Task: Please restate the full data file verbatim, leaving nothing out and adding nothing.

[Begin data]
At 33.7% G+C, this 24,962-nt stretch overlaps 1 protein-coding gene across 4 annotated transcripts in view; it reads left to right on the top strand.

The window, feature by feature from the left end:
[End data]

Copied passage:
At 33.7% G+C, this 24,962-nt stretch overlaps 1 protein-coding gene across 4 annotated transcripts in view; it reads left to right on the top strand.

The window, feature by feature from the left end: